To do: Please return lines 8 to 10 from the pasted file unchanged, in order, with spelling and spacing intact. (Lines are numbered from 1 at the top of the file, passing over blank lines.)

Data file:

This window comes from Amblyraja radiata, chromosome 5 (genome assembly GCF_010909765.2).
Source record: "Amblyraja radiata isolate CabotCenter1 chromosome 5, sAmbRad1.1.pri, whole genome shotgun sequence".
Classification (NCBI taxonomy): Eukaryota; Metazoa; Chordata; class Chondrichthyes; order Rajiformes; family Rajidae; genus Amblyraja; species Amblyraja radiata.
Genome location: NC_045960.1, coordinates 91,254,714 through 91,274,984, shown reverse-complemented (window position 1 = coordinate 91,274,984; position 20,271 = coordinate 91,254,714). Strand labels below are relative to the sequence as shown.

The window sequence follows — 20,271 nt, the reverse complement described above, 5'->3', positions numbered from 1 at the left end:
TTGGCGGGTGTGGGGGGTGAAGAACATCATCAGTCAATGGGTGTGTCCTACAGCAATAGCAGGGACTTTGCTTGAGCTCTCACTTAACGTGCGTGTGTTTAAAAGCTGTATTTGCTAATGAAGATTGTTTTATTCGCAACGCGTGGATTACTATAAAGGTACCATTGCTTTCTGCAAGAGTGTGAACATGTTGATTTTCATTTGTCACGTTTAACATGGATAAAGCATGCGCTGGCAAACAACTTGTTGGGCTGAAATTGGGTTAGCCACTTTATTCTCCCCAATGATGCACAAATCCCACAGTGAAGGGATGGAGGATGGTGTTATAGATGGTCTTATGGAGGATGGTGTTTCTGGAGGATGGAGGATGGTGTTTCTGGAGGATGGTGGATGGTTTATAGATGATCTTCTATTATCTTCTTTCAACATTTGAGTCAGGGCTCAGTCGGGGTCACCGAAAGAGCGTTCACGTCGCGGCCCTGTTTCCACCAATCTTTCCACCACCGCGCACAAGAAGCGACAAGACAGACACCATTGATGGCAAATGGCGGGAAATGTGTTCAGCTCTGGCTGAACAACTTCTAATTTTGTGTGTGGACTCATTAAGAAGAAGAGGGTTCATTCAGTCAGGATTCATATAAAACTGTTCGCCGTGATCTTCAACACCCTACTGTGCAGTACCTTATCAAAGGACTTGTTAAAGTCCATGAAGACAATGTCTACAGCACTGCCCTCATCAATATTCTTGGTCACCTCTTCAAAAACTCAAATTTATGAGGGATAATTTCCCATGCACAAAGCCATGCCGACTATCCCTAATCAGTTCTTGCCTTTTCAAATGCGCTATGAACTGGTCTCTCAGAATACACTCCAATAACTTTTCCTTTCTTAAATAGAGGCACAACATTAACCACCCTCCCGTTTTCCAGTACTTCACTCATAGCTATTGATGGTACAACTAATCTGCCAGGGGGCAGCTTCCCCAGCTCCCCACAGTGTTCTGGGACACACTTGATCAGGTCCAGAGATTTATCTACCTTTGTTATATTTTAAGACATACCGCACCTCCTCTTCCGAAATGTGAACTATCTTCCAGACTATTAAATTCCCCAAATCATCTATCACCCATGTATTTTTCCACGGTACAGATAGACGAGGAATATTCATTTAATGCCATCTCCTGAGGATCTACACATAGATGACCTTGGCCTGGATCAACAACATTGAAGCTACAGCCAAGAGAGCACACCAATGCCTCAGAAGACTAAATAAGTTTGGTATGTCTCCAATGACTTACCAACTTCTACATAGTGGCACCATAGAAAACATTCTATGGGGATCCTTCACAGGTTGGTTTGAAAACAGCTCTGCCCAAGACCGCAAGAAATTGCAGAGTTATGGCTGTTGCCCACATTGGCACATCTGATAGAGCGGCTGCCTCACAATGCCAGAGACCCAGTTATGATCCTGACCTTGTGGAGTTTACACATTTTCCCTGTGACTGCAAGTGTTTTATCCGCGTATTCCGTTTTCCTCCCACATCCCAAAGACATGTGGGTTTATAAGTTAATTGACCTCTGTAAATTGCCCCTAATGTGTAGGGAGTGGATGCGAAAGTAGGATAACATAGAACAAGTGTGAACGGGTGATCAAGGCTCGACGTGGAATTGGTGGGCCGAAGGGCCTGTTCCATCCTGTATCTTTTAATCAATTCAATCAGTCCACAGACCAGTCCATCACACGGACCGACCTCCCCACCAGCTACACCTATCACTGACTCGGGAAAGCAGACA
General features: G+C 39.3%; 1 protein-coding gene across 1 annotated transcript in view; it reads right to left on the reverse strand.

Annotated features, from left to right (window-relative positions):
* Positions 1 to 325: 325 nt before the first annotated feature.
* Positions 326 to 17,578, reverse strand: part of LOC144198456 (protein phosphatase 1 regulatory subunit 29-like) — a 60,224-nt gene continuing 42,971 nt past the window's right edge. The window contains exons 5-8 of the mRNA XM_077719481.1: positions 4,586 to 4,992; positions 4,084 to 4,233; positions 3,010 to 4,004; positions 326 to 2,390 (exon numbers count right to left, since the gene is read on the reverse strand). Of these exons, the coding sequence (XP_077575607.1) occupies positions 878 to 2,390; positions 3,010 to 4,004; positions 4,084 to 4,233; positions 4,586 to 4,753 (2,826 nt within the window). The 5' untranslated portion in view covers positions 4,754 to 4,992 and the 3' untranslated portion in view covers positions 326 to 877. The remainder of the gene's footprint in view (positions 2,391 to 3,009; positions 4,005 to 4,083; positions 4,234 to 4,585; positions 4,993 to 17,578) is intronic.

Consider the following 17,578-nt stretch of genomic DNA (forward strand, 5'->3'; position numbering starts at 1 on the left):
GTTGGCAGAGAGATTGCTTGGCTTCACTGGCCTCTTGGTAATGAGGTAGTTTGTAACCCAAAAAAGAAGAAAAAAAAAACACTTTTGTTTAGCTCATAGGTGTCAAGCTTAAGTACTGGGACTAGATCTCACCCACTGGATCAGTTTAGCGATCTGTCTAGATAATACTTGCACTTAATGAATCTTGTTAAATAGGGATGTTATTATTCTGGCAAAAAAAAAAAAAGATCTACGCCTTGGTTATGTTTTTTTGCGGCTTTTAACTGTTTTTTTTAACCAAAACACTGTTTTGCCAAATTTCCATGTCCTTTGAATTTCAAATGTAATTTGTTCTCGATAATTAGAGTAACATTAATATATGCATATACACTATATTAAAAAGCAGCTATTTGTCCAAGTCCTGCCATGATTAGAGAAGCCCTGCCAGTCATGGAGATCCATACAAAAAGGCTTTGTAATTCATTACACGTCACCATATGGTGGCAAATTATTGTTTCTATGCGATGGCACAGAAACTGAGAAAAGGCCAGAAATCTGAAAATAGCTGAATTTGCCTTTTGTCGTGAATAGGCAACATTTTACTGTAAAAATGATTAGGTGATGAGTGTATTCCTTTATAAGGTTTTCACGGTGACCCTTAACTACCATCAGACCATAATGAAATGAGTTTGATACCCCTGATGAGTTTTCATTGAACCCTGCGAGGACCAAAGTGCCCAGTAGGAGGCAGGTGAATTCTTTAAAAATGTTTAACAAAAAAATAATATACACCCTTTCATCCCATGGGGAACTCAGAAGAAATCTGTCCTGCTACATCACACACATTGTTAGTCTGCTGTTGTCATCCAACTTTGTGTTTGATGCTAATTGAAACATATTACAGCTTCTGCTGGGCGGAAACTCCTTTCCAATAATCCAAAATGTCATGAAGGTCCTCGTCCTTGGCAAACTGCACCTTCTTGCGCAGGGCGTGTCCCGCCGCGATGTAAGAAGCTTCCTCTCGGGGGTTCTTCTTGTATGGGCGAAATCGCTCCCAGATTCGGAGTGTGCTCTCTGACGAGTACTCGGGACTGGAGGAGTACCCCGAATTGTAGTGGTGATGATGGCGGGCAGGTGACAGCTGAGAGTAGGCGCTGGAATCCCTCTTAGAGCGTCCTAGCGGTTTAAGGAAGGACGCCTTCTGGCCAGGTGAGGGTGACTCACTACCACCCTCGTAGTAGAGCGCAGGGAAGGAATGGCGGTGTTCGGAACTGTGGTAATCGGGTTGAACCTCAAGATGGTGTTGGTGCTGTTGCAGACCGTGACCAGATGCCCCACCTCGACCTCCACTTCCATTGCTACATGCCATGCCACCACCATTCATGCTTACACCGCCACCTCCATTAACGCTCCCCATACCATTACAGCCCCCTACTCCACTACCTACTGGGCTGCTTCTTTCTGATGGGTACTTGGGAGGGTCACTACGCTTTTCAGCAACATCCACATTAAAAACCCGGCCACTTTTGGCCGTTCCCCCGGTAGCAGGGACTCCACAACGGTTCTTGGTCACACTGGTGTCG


Annotated features, from left to right (window-relative positions):
* Positions 1 to 325: 325 nt before the first annotated feature.
* Positions 326 to 17,578, reverse strand: part of LOC144198456 (protein phosphatase 1 regulatory subunit 29-like) — a 60,224-nt gene continuing 42,971 nt past the window's right edge. The window contains exons 5-8 of the mRNA XM_077719481.1: positions 4,586 to 4,992; positions 4,084 to 4,233; positions 3,010 to 4,004; positions 326 to 2,390 (exon numbers count right to left, since the gene is read on the reverse strand). Of these exons, the coding sequence (XP_077575607.1) occupies positions 878 to 2,390; positions 3,010 to 4,004; positions 4,084 to 4,233; positions 4,586 to 4,753 (2,826 nt within the window). The 5' untranslated portion in view covers positions 4,754 to 4,992 and the 3' untranslated portion in view covers positions 326 to 877. The remainder of the gene's footprint in view (positions 2,391 to 3,009; positions 4,005 to 4,083; positions 4,234 to 4,585; positions 4,993 to 17,578) is intronic.